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DCI Ross Tanner and his deputy Catherine Tully are investigating the brutal murder of a 19-year-old boy. Among the suspects are a gardener who may have been supplying the boy with drugs, a live-in nanny who may have been having an affair with the boy, an overprotective mother whose new two-year old daughter may have put on strain on the mother-son relationship, a step-father whose work interfered with any intimacy with the boy, and an identical twin of the lastly named 'suspect.' Tanner's skills are tested to the maximum because he is experiencing loss of vision and is hiding the fact until the case is resolved. Written by
Ron Kerrigan <firstname.lastname@example.org>
Clive Owen stars as a police detective losing his sight in "Second Sight," a 1999 TV series.
Like Benedict Cumberbatch, Clive Owen first found popularity as a television actor. In Second Sight, he plays DCI Ross Tanner, a man who discovers he has a rare eye disease which may go into remission, stay the way it is, or ultimately he will go blind. The disease also gives him the ability to pick up when something is wrong in an interrogation, and he suffers from hallucinations.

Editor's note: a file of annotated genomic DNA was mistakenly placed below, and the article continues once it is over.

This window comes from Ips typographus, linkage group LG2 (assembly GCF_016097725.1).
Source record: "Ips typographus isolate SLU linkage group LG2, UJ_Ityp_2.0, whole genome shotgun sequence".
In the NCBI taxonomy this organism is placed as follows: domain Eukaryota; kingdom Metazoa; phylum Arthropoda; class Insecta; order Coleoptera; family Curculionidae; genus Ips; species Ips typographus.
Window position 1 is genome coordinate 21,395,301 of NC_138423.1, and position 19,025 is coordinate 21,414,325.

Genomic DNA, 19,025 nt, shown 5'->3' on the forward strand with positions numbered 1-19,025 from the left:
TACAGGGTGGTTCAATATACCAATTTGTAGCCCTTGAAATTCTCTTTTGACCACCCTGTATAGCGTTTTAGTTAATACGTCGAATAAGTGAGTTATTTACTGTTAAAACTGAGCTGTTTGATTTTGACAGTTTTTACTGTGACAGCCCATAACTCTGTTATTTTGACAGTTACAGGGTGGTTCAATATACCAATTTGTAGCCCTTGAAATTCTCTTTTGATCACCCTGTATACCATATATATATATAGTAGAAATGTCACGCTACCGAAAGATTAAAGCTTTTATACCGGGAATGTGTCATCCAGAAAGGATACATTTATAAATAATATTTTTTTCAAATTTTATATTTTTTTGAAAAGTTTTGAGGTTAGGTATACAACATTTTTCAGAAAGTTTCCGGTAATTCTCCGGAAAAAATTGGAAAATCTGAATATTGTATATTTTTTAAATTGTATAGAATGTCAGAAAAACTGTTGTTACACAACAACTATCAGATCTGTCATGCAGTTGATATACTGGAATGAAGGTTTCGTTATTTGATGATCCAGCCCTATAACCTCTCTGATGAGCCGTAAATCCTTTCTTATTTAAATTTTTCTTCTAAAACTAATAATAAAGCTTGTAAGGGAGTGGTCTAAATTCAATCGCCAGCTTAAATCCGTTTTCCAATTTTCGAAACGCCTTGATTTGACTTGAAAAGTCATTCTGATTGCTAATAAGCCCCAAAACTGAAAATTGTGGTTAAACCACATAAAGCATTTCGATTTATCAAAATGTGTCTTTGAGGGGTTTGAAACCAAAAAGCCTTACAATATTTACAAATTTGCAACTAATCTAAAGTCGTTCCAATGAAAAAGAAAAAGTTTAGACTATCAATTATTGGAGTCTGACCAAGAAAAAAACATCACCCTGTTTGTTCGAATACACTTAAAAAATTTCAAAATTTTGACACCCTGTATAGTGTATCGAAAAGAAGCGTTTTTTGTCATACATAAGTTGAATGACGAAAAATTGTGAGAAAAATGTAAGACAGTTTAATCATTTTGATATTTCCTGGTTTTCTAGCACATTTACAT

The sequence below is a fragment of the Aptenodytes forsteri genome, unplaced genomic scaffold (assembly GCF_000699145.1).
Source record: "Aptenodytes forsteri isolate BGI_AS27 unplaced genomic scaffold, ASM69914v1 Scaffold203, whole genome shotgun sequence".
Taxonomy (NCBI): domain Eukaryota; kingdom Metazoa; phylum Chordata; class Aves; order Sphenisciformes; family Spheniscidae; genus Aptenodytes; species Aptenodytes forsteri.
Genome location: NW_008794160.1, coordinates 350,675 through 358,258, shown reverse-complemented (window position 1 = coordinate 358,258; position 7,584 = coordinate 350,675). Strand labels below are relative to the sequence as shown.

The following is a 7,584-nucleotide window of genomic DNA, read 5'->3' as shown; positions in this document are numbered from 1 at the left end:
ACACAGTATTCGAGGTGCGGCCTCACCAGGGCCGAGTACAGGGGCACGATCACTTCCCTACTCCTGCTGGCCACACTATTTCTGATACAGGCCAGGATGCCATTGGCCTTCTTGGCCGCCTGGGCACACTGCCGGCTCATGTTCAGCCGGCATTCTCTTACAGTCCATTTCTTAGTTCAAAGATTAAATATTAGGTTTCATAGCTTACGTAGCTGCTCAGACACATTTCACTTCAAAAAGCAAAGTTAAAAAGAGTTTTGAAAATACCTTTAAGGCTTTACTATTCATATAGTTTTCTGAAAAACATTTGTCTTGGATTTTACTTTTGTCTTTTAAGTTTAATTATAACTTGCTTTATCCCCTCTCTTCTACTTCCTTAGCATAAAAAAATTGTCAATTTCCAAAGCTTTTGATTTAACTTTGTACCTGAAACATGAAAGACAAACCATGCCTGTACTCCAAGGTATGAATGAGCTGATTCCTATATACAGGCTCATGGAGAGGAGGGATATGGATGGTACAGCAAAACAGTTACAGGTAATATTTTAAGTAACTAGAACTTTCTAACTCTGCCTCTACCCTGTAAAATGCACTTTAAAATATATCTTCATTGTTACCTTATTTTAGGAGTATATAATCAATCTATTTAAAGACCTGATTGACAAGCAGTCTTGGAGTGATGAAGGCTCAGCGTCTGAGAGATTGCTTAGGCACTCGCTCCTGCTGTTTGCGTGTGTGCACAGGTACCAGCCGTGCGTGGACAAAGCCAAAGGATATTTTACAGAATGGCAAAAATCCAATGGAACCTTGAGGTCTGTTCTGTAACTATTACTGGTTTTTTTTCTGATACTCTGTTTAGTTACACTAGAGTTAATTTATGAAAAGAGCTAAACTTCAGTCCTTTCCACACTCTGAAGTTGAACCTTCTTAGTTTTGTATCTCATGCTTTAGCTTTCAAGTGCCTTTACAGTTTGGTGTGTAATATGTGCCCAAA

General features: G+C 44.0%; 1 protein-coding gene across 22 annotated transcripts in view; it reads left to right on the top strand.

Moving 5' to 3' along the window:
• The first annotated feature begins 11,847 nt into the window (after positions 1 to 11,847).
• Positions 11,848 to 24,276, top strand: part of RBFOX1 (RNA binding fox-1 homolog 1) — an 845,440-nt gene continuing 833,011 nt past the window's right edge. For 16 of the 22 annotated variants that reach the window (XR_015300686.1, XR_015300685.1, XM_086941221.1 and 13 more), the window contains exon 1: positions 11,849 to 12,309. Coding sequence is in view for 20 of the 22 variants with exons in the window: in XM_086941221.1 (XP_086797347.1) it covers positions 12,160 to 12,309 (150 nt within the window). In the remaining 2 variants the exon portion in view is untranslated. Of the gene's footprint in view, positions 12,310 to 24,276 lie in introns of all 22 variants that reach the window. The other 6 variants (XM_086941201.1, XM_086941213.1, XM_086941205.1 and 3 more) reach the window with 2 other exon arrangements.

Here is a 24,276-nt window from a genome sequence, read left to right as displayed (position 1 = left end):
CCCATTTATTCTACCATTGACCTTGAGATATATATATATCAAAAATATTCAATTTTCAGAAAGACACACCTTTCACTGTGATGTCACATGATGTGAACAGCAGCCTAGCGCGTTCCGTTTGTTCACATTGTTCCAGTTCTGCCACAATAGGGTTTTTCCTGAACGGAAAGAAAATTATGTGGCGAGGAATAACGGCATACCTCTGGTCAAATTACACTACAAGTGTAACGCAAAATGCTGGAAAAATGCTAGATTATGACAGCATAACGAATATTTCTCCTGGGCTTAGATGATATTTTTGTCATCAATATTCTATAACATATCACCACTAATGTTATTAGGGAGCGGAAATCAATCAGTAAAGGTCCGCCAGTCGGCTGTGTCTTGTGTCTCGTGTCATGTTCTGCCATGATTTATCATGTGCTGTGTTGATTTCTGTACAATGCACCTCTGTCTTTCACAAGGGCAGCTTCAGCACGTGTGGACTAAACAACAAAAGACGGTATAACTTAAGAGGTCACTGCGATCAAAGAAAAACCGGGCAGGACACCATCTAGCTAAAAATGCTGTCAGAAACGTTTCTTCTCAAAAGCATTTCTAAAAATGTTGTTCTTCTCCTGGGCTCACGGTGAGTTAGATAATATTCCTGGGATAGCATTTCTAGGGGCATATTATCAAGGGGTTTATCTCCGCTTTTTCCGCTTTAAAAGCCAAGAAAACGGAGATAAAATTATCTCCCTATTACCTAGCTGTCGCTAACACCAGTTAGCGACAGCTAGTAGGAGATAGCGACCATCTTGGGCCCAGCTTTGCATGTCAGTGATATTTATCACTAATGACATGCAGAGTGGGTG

He's terrified of his superiors and people working under him to find out the truth, so he enlists the help of his second in command, DI Catherine Tully (Claire Skinner).
Along the way Tanner learns to use his other senses to help his detecting, realizing that not every clue is visual.
Excellent series with wonderful acting by the very hunky Owen. I'd crawl to see him in anything. The subplot is about Tanner's relationship with his ex-wife and son.
Loved the story lines and wish this series lasted longer.
I have to take issue with one of the remarks here. Someone was angry that subtitles were suggested and thought it was awful.
I've been to England several times, I've seen so many mysteries and detective stories and movies from England it's not funny. But now I'm partially deaf. Also, the British idea of sound is to do it very naturally - it's really not filtered the way U.S. sound is. So some of those dialects can be hard to understand.
I used earphones with this, which I suggest for this very excellent series because it has no subtitles.
I loved Inspector Lynley, but the subtitles didn't show up on the disks and I missed probably 40%. Now that it's on streaming on Netflix, I plan to go back and see it. Sorry but this is reality. People love this stuff and it's too hard to hear and/or understand without some help.
Try having some understanding of an aging population and your fellow man.
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